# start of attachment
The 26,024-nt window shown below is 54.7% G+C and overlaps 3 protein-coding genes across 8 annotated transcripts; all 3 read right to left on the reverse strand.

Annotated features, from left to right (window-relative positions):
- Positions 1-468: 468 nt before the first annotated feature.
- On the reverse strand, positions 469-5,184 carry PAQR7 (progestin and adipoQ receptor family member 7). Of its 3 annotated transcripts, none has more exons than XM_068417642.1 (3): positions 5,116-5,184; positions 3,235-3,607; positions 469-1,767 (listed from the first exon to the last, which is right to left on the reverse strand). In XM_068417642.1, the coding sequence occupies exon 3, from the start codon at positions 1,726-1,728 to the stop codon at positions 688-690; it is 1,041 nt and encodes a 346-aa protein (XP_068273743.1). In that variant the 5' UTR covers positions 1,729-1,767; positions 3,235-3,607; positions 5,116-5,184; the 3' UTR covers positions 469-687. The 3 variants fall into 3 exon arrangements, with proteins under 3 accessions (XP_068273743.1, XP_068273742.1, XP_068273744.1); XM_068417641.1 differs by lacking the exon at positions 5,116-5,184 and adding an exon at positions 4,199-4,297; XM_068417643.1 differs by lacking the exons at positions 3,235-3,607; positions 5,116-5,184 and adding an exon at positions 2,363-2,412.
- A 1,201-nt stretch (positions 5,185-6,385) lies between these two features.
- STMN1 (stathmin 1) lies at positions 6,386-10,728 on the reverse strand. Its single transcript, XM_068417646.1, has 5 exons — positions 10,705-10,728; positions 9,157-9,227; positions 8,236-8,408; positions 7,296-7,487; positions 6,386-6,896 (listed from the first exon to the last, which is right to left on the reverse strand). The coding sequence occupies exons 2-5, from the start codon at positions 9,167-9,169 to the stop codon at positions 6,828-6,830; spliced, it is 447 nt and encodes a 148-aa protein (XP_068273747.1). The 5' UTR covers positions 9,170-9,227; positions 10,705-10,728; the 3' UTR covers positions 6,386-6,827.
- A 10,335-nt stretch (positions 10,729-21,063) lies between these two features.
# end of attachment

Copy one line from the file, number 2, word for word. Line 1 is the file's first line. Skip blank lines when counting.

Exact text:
Annotated features, from left to right (window-relative positions):